Tuesday, May 16, 2023

[BUKHARA] Hello, Silk Road


Bukhara has always been expected to be the highlight of this Uzbekistan itinerary. Tashkent fulfilled the expectation of being the capital city with all the creature comforts and modern vibes. That’s why I thought that Bukhara would no longer surprise me, yet it still did. It has been a pleasant surprise, though, because it does live up to its reputation of being a city museum of sorts, where much of the wonders of the ancient Silk Road seem to have been preserved and manage to coexist with modernity.


My itinerary messed up leaving me with three nights in one city and only two nights in another so it was a toss-up between Samarkand and Bukhara. In the end, Samarkand got the shorter end of the stick. Because my Airbnb is located literally a few cartwheels away from the main attraction and I had three days to spare, Bukhara became some sort of R&R stop and everything has been very chill since I arrived, which matched the overall ambiance of the place quite well.


Night #1 was spent on rest. It was Night #2 that was spent taking a stroll to see the town in full regalia with all the bright lights. Needless to say, I was amazed with what I saw. The main attraction that you always see in photos, that one called Registan with the two madrasas facing each other along with a minaret as the centerpiece, is a UNESCO World Heritage Site. With the city tracing its history back to the 4th or 5th century AD, these remnants of history are almost 2000 years old!


Before I reached that part, though, I had to pass by the Ark Citadel, a fortress said to house a collection of offices inside its walls. Its two beige minarets framing a white facade is hard to ignore even at night. The walls that surround it make it even more imposing. What’s strange is that someone had what he or she thought to be a brilliant idea of building a tower across the street which lights up in different colors at night. It’s a spectacular site catching both landmarks in one frame, a stark contrast of old versus new.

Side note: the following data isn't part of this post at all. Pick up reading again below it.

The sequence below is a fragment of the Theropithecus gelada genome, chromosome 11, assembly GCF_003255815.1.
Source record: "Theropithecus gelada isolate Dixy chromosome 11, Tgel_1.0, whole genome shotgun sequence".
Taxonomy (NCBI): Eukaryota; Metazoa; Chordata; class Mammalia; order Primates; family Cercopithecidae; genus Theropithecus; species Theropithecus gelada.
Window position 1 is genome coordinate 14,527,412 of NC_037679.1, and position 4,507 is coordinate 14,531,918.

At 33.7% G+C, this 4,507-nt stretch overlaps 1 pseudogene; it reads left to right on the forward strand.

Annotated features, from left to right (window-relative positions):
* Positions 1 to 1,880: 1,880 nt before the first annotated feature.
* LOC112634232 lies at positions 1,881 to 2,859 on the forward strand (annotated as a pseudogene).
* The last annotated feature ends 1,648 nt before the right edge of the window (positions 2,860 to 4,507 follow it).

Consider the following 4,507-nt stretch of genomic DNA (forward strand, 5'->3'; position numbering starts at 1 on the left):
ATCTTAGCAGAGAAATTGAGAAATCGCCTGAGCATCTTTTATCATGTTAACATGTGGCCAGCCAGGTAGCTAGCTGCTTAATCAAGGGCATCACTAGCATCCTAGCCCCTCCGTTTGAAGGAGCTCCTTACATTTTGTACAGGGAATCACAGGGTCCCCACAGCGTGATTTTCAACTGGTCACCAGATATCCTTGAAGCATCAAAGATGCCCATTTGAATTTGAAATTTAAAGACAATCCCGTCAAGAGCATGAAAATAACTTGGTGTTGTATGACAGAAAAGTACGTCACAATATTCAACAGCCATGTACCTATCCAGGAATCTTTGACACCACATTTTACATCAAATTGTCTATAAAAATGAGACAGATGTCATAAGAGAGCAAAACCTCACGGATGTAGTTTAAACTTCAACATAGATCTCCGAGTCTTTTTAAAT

The Kalon Minaret is already visible from here so just let the horizon lead you to it. The tower’s imposing height makes it the center of attraction but it's hard to monopolize the scenery especially at night when the Kalan Mosque and Mir-i-Arab Madrassa are right there facing each other and both lit up in glowing red light. The small square in the middle is where tourists congregate, especially at night, so good luck taking a good selfie or photo of an empty square.


I thought I already saw Bukhara in all its glory that night, leading me to believe that there is nothing left to see in the morning. It’s a good thing that I still decided to go before lunch to find an equally stunning sight under broad daylight. The Kalon Minaret still rises high above everything else. This time around, not the glowing red light but rather the intricate blue tiles and domes of those two structures sandwiching it that compete for your attention which is why I recommend a morning and night tour!


Head farther east and you will be exploring more of what is inside the walls lined up with many shops selling everything from souvenirs to carpets. Places of interest here include the Toqi Zarganon which is one of several domed markets here. A few backflips farther east are two madrasas facing each other namely Ulug’bek and Abdulaziz Khan. Both look like they have seen better days, but the blue tiles of their Iwans still arrest attention as they glimmer under the sun.


I believe that is what you will find on top of most tourists’ to-do lists here in Bukhara. There are guest houses aplenty all around the area, which eliminates the need for public transpo because you can cover almost everything on foot. The city lives up to the hype and is definitely a must-see if you want to experience even just a fraction of the grandeur of what was once the ancient Silk Road.

[BUKHARA] Hello, Silk Road

0 creature(s) gave a damn:

Post a Comment

Related Posts Plugin for WordPress, Blogger...
Protected by Copyscape DMCA Copyright Detector
 

Book Review

Book Review

Book Review

Book Review